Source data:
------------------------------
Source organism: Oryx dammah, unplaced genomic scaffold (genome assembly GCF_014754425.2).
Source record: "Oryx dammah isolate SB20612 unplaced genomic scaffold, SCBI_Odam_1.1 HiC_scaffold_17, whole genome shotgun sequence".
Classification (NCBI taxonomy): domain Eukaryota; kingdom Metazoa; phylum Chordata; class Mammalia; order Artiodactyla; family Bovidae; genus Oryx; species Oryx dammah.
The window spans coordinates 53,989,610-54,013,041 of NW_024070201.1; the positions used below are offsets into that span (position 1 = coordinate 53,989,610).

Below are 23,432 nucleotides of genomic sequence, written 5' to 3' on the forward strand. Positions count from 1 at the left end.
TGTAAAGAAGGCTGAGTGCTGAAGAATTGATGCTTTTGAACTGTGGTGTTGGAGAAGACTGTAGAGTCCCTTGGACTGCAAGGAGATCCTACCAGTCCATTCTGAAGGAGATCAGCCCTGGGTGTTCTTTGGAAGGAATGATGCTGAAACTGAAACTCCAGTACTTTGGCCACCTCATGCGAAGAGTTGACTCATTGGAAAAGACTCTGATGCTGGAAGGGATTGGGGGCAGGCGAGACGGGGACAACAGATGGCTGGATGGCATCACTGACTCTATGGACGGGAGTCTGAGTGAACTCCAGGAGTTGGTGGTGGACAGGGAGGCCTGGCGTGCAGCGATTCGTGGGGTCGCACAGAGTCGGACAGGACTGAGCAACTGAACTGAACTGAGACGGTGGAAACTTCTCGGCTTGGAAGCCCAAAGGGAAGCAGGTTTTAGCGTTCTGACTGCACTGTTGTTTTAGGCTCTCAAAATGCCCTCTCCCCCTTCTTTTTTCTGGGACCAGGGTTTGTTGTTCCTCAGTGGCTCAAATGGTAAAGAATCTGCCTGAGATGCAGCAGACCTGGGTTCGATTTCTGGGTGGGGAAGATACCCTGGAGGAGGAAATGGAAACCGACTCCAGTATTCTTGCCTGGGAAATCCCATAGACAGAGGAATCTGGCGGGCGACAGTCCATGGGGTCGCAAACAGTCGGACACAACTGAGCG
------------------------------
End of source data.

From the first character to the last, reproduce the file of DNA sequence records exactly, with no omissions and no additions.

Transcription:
Source organism: Oryx dammah, unplaced genomic scaffold (genome assembly GCF_014754425.2).
Source record: "Oryx dammah isolate SB20612 unplaced genomic scaffold, SCBI_Odam_1.1 HiC_scaffold_17, whole genome shotgun sequence".
Classification (NCBI taxonomy): domain Eukaryota; kingdom Metazoa; phylum Chordata; class Mammalia; order Artiodactyla; family Bovidae; genus Oryx; species Oryx dammah.
The window spans coordinates 53,989,610-54,013,041 of NW_024070201.1; the positions used below are offsets into that span (position 1 = coordinate 53,989,610).

Below are 23,432 nucleotides of genomic sequence, written 5' to 3' on the forward strand. Positions count from 1 at the left end.
TGTAAAGAAGGCTGAGTGCTGAAGAATTGATGCTTTTGAACTGTGGTGTTGGAGAAGACTGTAGAGTCCCTTGGACTGCAAGGAGATCCTACCAGTCCATTCTGAAGGAGATCAGCCCTGGGTGTTCTTTGGAAGGAATGATGCTGAAACTGAAACTCCAGTACTTTGGCCACCTCATGCGAAGAGTTGACTCATTGGAAAAGACTCTGATGCTGGAAGGGATTGGGGGCAGGCGAGACGGGGACAACAGATGGCTGGATGGCATCACTGACTCTATGGACGGGAGTCTGAGTGAACTCCAGGAGTTGGTGGTGGACAGGGAGGCCTGGCGTGCAGCGATTCGTGGGGTCGCACAGAGTCGGACAGGACTGAGCAACTGAACTGAACTGAGACGGTGGAAACTTCTCGGCTTGGAAGCCCAAAGGGAAGCAGGTTTTAGCGTTCTGACTGCACTGTTGTTTTAGGCTCTCAAAATGCCCTCTCCCCCTTCTTTTTTCTGGGACCAGGGTTTGTTGTTCCTCAGTGGCTCAAATGGTAAAGAATCTGCCTGAGATGCAGCAGACCTGGGTTCGATTTCTGGGTGGGGAAGATACCCTGGAGGAGGAAATGGAAACCGACTCCAGTATTCTTGCCTGGGAAATCCCATAGACAGAGGAATCTGGCGGGCGACAGTCCATGGGGTCGCAAACAGTCGGACACAACTGAGCG